Altitude and hypertension


‘Tibet is known as the ‘Third Pole’ and is one of the highest inhabited areas of the world.’

There is a controversy about the impact of altitude on blood pressure. So, will living at high altitude predispose you to high blood pressure?

To address this question, we searched four different scientific databases to identify human studies investigating the relationship between high altitude and the prevalence of hypertension in Tibet – one of the highest altitude regions of the earth with average altitude of 4500 m above sea levels. We then used statistical techniques to explore the relationships between altitude and prevalence, and to also calculate the degree of changes in the prevalence of hypertension with changing altitudes.

In total, we identified eight survey studies with a total of 16,913 Tibetan participants. The altitude in the studies was between 3000 and 4300 m, which is below the average altitude in Tibet. The prevalence of hypertension was between 23% and 56%, and there was no evidence that gender was a factor.

We observed a significant relationship between altitude and the prevalence of hypertension; indeed for every 100 m increase in altitude, there was a corresponding 2% increase in the prevalence of hypertension. In addition, we found that the socioeconomic status of participants had an influence on the rates of awareness and subsequent control and treatment of hypertension.

So when next you encounter anyone who dwells at high altitude, or has travelled to a high-altitude region, ask them if they’ve recently had their blood pressure checked.

Open Access

Relationship between altitude and the prevalence of hypertension in Tibet: a systematic review.

Mingji C, Onakpoya IJ, Perera R, Ward AM, Heneghan CJ.

Heart. 2015 May 7. pii: heartjnl-2014-307158. doi: 10.1136/heartjnl-2014-307158


Introduction Hypertension is a leading cause of cardiovascular disease, which is the cause of one-third of global deaths and is a primary and rising contributor to the global disease burden. The objective of this systematic review was to determine the prevalence and awareness of hypertension among the inhabitants of Tibet and its association with altitude, using the data from published observational studies.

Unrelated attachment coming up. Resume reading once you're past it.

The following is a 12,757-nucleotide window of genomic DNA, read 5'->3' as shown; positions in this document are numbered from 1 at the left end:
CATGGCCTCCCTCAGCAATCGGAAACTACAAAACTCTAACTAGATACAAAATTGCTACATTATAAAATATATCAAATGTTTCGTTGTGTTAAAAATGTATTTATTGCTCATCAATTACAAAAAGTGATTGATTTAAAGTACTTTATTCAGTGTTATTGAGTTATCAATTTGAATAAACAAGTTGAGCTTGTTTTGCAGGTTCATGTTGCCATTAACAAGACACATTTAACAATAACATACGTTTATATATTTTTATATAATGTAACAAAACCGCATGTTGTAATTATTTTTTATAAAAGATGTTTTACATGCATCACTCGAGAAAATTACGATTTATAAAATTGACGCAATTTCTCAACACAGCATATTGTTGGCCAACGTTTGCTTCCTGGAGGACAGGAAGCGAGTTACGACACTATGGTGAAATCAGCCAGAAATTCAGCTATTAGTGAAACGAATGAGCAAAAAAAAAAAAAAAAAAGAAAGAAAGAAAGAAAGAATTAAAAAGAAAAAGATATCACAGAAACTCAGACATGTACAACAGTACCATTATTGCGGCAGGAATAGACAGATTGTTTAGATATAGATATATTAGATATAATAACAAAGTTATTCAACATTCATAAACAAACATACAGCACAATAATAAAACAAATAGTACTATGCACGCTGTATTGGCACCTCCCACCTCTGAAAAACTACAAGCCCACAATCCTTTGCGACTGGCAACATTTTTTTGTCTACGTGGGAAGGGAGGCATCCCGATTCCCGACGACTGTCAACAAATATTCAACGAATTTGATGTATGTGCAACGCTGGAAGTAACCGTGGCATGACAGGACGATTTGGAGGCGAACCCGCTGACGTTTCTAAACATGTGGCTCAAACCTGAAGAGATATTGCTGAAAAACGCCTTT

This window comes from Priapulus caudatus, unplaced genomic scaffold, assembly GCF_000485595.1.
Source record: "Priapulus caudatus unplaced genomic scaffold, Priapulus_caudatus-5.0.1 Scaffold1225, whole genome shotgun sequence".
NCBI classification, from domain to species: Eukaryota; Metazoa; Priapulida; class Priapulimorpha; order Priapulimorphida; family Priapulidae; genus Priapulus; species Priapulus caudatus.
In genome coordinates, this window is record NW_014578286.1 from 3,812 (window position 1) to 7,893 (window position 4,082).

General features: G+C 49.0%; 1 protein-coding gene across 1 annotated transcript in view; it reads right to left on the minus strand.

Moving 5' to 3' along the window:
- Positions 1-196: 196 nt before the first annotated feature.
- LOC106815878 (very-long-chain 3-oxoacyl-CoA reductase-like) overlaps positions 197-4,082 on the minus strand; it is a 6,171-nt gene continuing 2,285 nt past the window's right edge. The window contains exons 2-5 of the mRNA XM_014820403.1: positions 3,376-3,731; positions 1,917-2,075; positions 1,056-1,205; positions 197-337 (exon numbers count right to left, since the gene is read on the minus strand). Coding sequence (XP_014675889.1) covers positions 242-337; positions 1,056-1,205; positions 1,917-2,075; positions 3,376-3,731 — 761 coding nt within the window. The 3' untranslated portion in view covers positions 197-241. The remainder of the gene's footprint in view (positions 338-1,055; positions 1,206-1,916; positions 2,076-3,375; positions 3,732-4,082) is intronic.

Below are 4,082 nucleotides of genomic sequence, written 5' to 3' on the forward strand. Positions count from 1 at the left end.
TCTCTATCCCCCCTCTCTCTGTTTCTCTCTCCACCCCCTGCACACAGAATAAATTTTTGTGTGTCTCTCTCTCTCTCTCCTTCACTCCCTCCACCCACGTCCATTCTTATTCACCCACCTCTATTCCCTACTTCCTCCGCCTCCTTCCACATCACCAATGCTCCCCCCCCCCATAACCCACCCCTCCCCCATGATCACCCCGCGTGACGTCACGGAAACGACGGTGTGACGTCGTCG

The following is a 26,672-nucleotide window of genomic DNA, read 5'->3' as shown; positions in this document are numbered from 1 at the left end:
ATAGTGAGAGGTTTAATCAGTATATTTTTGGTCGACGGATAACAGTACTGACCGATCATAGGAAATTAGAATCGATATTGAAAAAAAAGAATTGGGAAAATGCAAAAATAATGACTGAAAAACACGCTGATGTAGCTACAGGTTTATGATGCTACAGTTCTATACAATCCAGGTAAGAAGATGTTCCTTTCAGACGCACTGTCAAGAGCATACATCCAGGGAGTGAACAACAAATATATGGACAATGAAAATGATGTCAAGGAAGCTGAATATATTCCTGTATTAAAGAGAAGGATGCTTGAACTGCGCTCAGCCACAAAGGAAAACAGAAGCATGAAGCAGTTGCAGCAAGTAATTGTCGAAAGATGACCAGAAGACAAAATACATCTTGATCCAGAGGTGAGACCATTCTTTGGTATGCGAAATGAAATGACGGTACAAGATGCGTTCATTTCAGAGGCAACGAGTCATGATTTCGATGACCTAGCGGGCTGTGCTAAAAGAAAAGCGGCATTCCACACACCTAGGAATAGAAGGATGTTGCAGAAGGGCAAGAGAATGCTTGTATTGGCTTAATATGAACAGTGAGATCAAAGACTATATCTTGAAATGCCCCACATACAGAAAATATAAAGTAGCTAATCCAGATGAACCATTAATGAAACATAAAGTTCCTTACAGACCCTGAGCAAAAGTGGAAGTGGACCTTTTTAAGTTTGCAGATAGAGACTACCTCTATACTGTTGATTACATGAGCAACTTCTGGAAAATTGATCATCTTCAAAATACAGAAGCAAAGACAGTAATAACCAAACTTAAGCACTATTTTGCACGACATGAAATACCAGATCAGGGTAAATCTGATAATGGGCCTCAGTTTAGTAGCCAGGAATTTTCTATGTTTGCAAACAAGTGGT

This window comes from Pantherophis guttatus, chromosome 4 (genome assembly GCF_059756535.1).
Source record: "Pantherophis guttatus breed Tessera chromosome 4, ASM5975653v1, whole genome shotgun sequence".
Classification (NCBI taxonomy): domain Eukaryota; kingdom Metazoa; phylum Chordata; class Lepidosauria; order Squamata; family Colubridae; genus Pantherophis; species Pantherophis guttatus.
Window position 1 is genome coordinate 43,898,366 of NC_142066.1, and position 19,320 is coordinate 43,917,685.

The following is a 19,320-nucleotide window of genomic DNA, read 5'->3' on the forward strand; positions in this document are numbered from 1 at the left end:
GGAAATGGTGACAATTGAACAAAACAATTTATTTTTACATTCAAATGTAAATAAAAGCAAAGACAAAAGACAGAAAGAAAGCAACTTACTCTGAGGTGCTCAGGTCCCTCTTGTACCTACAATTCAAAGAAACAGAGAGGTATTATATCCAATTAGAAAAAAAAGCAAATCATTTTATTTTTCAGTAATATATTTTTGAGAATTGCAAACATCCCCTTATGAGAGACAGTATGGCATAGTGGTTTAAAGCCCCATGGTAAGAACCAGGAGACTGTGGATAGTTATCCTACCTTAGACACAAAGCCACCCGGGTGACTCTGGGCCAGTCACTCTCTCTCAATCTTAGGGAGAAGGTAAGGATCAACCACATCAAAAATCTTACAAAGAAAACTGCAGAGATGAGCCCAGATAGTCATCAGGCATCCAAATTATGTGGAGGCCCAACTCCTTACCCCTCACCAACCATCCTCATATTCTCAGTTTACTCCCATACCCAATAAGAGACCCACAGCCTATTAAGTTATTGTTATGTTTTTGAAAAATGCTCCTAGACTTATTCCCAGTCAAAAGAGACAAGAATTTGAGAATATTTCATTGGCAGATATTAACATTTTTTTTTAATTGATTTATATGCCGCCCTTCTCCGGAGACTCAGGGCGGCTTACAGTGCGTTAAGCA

Methods We conducted electronic searches in Medline, Embase, ISI Web of Science and Global Health. No gender or language restrictions were imposed. We assessed the methodological characteristics of included studies using the Strengthening the Reporting of Observational Studies in Epidemiology (STROBE) criteria. Two reviewers independently determined the eligibility of studies, assessed the methodology of included studies and extracted the data. We used meta-regression to estimate the degree of change in hypertension prevalence with increasing altitude.

Results We identified 22 eligible articles of which eight cross-sectional studies with a total of 16 913 participants were included. The prevalence of hypertension ranged between 23% and 56%. A scatter plot of altitude against overall prevalence revealed a statistically significant correlation (r=0.68; p=0.04). Meta-regression analysis revealed a 2% increase in the prevalence of hypertension with every 100 m increase in altitude (p=0.06). The locations and socioeconomic status of subjects affected the awareness and subsequent treatment and control of hypertension.

Conclusions The results from cross-sectional studies suggest that there is a significant correlation between altitude and the prevalence of hypertension among inhabitants of Tibet. The socioeconomic status of the inhabitants can influence awareness and management of hypertension. Very little research into hypertension has been conducted in other prefectures of Tibet where the altitude is much higher. Further research examining the impact of altitude on blood pressure is warranted.